The Raven

The Raven is a tribute to those Spanish flamenco artists who worked in the 1930s and were influenced by surrealism.

In 2012 The Raven claimed a triple victory from the prestigious Certamen de Coreografia de Flamenco y Danza Española choreography competition, taking the main prizes for best solo choreography, best music and best costumes.


“The light of the moon is mere silver
In the eye of the raven it twinkles The clock turns, the wings unfold.

The whole world is unbound Searching for a new shape to ground
Instants flee to history
Shadowboxed by time, inevitably.

Above us the raven rises high
Casts a glance for tomorrow a while
The wing hit by a ray of light.”

Choreography: Kaari Martin
Dance: Kaari Martin or Mariana Collado
Music & lyrics: Roni Martin
Musicians: Kaari Martin, Roni Martin, Sanna Salmenkallio, Karo Sampela
Costume design: Erika Turunen
Lighting design: Mikko Linnavuori
Make-up: Kaisu Hölttä
Costume sewing: Tipi Taskinen
Photography: Kim Laine, Sami Federley, Janne Mikkilä
Premiere: 1st December 2010 at Savoy Theatre, Helsinki
Duration: 14 min


Kaari Martin’s kinetically extremely interesting The Raven demonstrated their performers’ virtuosity and exceptional musical precision.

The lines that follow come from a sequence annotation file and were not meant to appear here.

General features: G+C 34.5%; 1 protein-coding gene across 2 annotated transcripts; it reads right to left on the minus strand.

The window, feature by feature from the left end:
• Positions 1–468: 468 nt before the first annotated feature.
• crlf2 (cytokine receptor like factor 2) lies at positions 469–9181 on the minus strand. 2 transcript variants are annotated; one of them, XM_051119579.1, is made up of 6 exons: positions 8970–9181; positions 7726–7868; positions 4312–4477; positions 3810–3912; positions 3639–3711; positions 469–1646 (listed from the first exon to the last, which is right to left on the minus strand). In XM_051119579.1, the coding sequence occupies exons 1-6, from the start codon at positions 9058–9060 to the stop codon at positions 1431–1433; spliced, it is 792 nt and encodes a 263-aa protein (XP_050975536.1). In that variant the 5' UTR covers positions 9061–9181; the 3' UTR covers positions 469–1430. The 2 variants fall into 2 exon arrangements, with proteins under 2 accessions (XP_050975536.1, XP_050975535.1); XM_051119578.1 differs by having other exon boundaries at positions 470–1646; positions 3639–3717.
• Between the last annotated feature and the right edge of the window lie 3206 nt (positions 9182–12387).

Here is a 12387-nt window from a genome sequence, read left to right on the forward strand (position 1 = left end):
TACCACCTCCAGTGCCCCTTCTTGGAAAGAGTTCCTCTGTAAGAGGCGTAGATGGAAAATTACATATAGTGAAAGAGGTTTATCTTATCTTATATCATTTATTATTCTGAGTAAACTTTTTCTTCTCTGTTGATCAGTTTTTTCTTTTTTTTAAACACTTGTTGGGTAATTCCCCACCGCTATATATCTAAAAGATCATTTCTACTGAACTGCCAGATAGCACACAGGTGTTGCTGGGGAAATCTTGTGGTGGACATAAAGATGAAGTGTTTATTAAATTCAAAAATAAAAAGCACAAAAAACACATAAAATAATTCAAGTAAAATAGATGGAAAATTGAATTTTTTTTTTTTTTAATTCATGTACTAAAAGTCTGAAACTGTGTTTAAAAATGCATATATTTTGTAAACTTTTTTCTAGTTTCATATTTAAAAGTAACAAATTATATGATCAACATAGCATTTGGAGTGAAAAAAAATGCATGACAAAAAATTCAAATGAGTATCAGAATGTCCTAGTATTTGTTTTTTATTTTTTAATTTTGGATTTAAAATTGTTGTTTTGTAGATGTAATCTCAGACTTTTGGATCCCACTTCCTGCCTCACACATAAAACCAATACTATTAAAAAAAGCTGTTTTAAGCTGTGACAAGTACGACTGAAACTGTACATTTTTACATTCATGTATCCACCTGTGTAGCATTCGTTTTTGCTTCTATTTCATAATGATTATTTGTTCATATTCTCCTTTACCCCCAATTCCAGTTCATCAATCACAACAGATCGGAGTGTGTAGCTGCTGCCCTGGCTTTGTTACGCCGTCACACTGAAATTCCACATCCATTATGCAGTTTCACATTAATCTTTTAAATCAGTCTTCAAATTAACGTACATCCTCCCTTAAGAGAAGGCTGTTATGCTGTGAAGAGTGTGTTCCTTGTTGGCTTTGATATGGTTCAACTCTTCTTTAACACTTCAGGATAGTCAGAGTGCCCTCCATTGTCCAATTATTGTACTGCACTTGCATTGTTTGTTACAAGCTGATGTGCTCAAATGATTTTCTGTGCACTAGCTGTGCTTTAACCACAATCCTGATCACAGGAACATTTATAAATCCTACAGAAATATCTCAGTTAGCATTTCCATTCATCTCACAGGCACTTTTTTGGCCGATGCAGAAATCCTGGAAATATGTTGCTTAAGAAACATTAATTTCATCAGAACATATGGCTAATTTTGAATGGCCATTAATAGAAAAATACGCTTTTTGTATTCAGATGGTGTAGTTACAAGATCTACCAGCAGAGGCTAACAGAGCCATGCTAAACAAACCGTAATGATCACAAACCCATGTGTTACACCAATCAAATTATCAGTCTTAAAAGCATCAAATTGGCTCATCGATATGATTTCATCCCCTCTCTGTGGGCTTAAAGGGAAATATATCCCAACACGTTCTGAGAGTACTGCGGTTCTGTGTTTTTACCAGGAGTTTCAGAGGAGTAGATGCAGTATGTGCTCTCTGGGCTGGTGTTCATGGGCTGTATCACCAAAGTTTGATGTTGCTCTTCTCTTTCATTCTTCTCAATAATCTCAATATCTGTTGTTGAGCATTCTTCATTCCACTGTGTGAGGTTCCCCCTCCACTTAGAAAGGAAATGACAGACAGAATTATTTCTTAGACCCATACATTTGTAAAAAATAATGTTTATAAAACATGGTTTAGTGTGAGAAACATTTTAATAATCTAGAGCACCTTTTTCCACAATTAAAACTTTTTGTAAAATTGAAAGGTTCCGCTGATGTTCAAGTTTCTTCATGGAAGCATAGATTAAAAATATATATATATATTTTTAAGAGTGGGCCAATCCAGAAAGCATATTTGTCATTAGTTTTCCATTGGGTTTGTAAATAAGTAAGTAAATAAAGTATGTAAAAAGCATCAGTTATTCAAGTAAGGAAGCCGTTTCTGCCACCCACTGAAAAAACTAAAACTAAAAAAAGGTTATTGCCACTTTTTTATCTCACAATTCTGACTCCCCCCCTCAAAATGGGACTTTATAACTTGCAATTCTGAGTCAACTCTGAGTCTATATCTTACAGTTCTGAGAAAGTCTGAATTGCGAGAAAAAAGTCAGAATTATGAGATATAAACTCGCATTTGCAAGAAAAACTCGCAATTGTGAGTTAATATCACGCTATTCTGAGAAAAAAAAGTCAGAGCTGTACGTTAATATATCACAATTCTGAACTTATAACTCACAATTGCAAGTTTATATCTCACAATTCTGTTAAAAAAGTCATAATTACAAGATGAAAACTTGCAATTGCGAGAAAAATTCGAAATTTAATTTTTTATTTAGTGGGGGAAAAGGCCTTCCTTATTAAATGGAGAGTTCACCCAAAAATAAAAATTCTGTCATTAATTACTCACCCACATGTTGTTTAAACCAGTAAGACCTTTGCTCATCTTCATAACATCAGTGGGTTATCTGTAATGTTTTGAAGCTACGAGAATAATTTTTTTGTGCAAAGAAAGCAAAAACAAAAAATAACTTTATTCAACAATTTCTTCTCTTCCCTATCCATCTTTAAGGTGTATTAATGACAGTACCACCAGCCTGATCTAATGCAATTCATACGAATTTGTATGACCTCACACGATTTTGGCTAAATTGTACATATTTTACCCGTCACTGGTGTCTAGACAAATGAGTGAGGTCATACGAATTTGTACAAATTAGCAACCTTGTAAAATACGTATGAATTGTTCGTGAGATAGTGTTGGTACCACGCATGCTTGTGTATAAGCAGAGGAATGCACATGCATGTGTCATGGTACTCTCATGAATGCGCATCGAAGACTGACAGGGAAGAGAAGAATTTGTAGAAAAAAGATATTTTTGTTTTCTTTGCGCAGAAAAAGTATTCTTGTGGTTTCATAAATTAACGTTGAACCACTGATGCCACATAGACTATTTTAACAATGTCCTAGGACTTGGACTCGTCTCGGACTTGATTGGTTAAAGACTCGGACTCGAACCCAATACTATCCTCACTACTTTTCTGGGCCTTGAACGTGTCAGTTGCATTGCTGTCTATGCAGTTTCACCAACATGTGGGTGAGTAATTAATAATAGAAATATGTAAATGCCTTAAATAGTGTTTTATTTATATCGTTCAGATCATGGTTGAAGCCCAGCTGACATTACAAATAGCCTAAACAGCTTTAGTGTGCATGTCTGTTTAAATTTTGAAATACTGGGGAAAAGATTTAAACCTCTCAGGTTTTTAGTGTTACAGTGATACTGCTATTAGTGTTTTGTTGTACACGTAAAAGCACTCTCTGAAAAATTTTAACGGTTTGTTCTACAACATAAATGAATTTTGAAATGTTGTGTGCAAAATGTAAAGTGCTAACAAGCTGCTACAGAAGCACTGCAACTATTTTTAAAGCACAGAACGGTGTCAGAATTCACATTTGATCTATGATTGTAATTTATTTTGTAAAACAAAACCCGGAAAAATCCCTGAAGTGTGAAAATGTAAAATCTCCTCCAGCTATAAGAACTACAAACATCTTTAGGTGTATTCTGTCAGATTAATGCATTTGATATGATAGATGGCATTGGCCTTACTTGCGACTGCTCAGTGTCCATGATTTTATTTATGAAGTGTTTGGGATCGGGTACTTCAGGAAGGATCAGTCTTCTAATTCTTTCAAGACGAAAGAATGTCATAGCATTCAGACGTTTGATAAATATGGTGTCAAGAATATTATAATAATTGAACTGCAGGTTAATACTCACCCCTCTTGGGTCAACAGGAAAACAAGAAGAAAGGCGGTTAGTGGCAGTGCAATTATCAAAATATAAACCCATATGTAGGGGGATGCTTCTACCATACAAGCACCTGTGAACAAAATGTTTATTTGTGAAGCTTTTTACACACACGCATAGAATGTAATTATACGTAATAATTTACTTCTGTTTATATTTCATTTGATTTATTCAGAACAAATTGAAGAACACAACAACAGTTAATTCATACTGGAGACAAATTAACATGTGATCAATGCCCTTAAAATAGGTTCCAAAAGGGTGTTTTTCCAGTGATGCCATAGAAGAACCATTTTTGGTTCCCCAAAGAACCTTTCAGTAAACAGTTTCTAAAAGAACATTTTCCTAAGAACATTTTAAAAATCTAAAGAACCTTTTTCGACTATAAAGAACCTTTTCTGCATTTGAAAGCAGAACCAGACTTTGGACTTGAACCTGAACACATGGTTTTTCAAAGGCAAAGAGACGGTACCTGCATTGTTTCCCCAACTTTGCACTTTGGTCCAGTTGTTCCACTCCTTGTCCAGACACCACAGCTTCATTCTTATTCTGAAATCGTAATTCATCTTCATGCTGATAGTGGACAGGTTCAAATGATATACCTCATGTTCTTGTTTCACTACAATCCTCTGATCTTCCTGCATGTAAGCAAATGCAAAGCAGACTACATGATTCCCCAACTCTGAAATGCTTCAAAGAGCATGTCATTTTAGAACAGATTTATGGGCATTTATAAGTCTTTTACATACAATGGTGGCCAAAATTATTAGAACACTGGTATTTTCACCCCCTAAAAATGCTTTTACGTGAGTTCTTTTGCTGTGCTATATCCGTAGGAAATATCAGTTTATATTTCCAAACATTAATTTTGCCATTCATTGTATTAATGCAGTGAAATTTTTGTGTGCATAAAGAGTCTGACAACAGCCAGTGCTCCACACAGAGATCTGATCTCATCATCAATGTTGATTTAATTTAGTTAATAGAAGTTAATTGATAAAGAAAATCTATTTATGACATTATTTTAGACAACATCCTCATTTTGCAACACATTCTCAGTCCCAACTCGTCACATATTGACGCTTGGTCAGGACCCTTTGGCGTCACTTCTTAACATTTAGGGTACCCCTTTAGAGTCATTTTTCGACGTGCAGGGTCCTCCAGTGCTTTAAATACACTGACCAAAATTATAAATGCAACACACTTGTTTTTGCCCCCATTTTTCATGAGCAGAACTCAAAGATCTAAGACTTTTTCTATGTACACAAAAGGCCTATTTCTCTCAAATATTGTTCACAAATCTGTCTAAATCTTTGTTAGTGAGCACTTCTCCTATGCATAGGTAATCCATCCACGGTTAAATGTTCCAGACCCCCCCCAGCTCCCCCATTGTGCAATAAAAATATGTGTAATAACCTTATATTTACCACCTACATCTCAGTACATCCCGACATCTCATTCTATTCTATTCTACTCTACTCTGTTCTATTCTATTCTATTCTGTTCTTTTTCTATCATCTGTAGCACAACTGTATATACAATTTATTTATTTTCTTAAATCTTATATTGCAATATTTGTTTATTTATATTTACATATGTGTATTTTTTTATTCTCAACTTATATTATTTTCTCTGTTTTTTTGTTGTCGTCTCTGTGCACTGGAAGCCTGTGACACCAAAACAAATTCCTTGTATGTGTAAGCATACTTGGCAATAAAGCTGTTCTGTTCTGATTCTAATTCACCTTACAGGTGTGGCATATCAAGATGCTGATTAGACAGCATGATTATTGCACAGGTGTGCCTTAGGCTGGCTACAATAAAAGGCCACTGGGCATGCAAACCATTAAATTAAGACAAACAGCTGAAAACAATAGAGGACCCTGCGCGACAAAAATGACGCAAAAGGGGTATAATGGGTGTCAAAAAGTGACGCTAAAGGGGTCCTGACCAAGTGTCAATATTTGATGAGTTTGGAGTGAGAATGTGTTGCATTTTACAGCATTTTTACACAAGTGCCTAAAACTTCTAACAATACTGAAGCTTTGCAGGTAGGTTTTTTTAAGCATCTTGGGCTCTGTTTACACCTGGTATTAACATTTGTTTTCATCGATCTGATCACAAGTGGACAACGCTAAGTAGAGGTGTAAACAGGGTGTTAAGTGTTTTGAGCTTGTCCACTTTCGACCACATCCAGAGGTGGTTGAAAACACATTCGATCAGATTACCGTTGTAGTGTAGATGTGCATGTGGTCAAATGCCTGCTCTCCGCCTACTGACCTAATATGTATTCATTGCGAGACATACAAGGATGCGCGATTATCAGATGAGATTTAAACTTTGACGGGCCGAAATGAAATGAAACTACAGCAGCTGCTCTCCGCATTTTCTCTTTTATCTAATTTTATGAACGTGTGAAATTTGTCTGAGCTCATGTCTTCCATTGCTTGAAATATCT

MIKA SAARELAINEN / Helsinki Times 3rd December 2010

Jointless arms

The highlight was nevertheless Martin’s surrealistic solo The Raven, in which she features as a cabaret diva of former years with her theatrical radiance and sensual movements. With seemingly jointless arms and her head expressively jerking, she gives a fine imitation of a bird. As the silvery moon shines on the black, glistening raven, as she leans over backwards and allows her ruffled feathers to settle, time seems to stop for one magical moment.

JENNY JÄGERHORN / Hufvudstadsbladet 5th December 2010

The motions of Martin’s dancing were controlled and rich of expression, sharing similarities to the moves of marionettes and the mechanic style of the dancer in a musical box. The motions of this immense dancer take form in a very restricted space, as does flamenco. Yet in here the motions were purposefully pointy. The masked performance of gestures and flirting reflect different levels of roles that become entwined to each other, before snapping off into oblivion.

The dancer’s compellingly structured motions and the parody-like choreography resulted a captivated illusion about the hunt for the disappeared movement.

 REIJA PALTTALA / Keskisuomalainen 25th November 2011